When women do unleash, there's the expectation that they must direct it inwards, towards themselves, in an act of romanticised destruction, like Lana Del Rey in Ultraviolence. When it’s expressed outwardly, it’s considered too aggressive to be normal. Rest assured, if a woman had written Eminem’s The Marshall Mathers LP, she’s more likely to have been labelled “unhinged” than given awards, and if a woman had released any of Drake’s tracks, you can bet your house she’d be castigated as “too needy.”
While there are many brilliant albums that deviate from this – such as Alanis Morrisette’s Jagged Little Pill, where she spits every lyric with absolute venom – they are often held at arm’s length, because women are taught to appeal to the male gaze. As the Booker Prize critic and novelist John Berger wrote in Ways of Seeing: “Men act and women appear. Men look at women. Women watch themselves being looked at. This determines not only most relations between men and women, but also the relation of women to themselves.” One quick glance at any lyric on Kanye’s The Life of Pablo (”I made that bitch famous”) shows that, even in 2016, this stifling patriarchal construct is alive and well, and pop culture has a long way to go before it shakes off this boring lens.
From the very first line of Bjork’s Vulnicura – which translates to a "Cure for Wounds" (Vulnus + Cura) – she dives head first into her personal abyss, made all the more potent by her refusal to make it easy to swallow. “Show me emotional respect, I have emotional needs, I wish to synchronize our feelings,” she sings in “Stonemilker”, her voice shaking over sinking violin strings, like words spat through a stream of tears as her (ex) lover slams the front door. Never once does the track reach a crescendo, but instead propels itself along, as if Bjork is trapped in an obsessive cycle, agonising over the same thoughts repeatedly.
By the time the record reaches “Black Lake”, the album’s longest song, she sinks into despair. “Our love was my womb, but our bond was broken, my shield is gone, my protection taken” – perfectly articulating the stone cold shock of somebody packing up their belongings and amputating from your life forever. But as the deep strings of the track begin to swarm with jittering electronics, she releases her anguish: “You fear my limitless emotions, I am bored of your apocalyptic obsessions. Did I love you too much? Devotion bent me broken.” By refusing to make herself more palatable or “less emotional”, Bjork is rallying against the old-fashioned stereotype of the “hysterical female” by reclaiming it. Just like the image on the cover of the album, Vulnicura reveals an artist with her heart gaping wide open, uninterested in repressing her emotions to appease accepted norms.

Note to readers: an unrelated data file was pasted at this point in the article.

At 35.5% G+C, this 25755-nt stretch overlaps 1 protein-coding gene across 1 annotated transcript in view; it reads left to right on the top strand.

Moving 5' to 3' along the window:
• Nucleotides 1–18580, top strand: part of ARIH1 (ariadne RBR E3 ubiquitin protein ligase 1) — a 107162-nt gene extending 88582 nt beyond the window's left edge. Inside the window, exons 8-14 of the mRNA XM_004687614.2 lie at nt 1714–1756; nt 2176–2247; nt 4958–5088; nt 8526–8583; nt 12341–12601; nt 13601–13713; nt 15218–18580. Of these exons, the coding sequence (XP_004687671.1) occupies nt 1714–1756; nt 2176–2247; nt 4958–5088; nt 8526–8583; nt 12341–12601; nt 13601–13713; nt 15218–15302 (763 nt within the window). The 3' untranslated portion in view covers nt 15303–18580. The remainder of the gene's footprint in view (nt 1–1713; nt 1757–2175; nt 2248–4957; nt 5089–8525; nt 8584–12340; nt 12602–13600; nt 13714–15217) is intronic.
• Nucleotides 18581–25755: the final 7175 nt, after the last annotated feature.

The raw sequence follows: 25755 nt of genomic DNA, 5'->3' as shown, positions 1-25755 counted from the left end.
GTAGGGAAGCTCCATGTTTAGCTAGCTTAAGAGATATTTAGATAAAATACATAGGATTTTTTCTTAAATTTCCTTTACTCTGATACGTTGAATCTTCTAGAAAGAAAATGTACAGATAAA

In many ways, this is a sentiment that defines Lemonade also. However, while Bjork has always pushed boundaries, including the mainstream’s vision of womanhood, Beyonce has, in the past, worked very hard to appear unimpeachable. As Kat George explained in Noisey last year: “She’s sexy without being sexual. She’s a mother who is blindly loyal to her man, devout in her beliefs, and consistently impeccable in her public image.” That’s what made it both startling and powerful to see her reject all the above to embrace the staggering ugliness of a broken heart.
Nowhere is this clearer than in “Hold Up” – a scene now memed to the Moon – that sees Beyoncé striding, goddess-like, in a sunshine-coloured dress while wielding a baseball bat that reads “hot sauce” (a eye-wateringly brilliant nod to previous track “Formation” where she told us “I got hot sauce in my bag”). As she smashes her bat into a row of car windows to the open-mouthed shock of passers-by, she sings: “What’s worse, lookin’ jealous or crazy? Jealous or crazy? Or like being walked all over lately, walked all over lately, I’d rather be crazy”. Her words take direct aim at the language used to describe emotional women by embracing it. This isn’t the passive, solitary grief of classic Beyonce tracks like “Listen” or “Halo” – this is unapologetic rage and destruction: the kind that wants to bludgeon through the straight-faced restraint, unleashing the carnage beneath.